Against the backdrop of President-elect Donald Trump's campaign to discredit the intelligence community, current CIA chief John Brennan gave an eyebrow-raising answer when asked if his agency had seen evidence of collusion between Trump's circle and the Russians whose cyberattacks aided his electoral victory. Brennan's unusual response appears to be subtle pushback against Trump's discrediting strategy.

Anyone who has reported on national security issues knows better than to read too much into a non-denial, but what CIA chief John Brennan did Sunday morning goes beyond the typical non-denial.

When Fox News Sunday’s Chris Wallace asked Brennan if the intel community had any information about contacts between President-elect Donald Trump or his associates and the Kremlin, Brennan volunteered telling hypothetical scenarios in his response (emphasis mine):

WALLACE: Does the intelligence community have any information — I’m not talking about rumors, information — about contacts between the Trump camp and associates of the Kremlin about discussions during the campaign about hacking the Democrats?

BRENNAN: The intelligence community collects foreign intelligence on foreign parties, entities or people. If in the course of our intelligence collection, we pick up information related to U.S. persons or officials, which we refer to as incidental collection, we share that information with the appropriate authorities. In most instances, that’s the FBI.

And so, if we did come into contact with that type of information, it would have been shared with the FBI, and we would make sure that our intelligence committees then were aware of it as well.

WALLACE: So, is there such information?

BRENNAN: As I said, if we came into — if we had that type of information, we would share it with the FBI.

WALLACE: I mean, I just would say, that’s not a denial, sir.

BRENNAN: Well, I wouldn’t confirm or deny something like that on your program, as much as I respect you, Chris.

Brennan could easily have led with his refusal to confirm or deny, but instead, appeared to leave a trail of bread crumbs leading to the FBI, which is facing an Inspector General’s investigation. He also could have safely denied knowledge of such evidence without revealing classified information.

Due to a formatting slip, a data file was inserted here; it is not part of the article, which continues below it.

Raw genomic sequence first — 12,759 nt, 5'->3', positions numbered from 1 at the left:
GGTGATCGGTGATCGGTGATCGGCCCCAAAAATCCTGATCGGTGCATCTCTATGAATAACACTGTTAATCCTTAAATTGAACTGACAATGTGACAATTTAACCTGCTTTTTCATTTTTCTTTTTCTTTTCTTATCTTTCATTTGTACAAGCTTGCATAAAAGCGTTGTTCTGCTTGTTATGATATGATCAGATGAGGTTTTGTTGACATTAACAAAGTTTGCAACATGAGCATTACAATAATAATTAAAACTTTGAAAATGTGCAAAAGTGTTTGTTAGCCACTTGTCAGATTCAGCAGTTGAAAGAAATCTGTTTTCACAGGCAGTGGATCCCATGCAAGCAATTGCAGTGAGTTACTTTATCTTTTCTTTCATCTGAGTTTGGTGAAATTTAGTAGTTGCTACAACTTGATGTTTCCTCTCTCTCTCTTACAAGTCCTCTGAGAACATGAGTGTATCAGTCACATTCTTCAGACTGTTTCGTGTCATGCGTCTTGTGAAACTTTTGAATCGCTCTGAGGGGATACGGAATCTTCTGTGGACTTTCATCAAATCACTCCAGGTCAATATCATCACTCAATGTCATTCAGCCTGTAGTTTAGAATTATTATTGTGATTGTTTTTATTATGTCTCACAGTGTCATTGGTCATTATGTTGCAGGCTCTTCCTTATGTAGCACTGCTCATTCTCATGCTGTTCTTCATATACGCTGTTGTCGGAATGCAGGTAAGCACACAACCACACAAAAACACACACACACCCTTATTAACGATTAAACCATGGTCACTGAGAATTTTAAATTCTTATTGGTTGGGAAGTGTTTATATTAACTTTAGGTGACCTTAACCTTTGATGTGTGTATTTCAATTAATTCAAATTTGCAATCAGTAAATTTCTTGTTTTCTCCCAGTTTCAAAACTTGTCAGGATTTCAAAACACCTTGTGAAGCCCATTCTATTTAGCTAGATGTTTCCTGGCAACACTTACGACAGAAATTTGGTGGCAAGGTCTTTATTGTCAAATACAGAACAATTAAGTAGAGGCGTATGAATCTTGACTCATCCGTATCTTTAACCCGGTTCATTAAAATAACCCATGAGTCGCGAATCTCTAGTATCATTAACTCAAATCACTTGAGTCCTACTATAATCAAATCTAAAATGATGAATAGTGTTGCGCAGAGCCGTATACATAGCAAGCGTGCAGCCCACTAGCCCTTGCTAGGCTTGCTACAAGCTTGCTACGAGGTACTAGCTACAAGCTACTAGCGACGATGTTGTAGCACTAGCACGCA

Brennan’s response is an extraordinary departure from the standard non-denial, and included a very detailed description of how such hypothetical evidence would be collected, which Wallace did not ask him about.

Brennan volunteered that hypothetical twice, each time pointing the finger at the FBI as an answer to Wallace’s questions about the existence of information on Trump’s collusion with Russia. If such evidence existed before the election, this insulates Brennan from the charge that he did not act properly on such information. It is also a very different response than if Brennan had simply said at the start that he would neither confirm nor deny the existence of such information.

The fact that Brennan volunteered this information twice, unprompted, is significant — if Wallace had asked him about how such intel would be treated, that would be different, but it appears Brennan was pointing viewers in a specific direction, and did so without any obvious lead from Wallace.

This response came just minutes after Vice President-elect Mike Pence delivered a dodgy response to a similar question, one which could similarly shield him if evidence of collusion comes to light.

Whether Brennan was hinting at the existence of such information, or simply trying to give the impression that he was, is an open question. But given Trump’s ongoing campaign to discredit the intelligence community, either explanation is possible. Or both.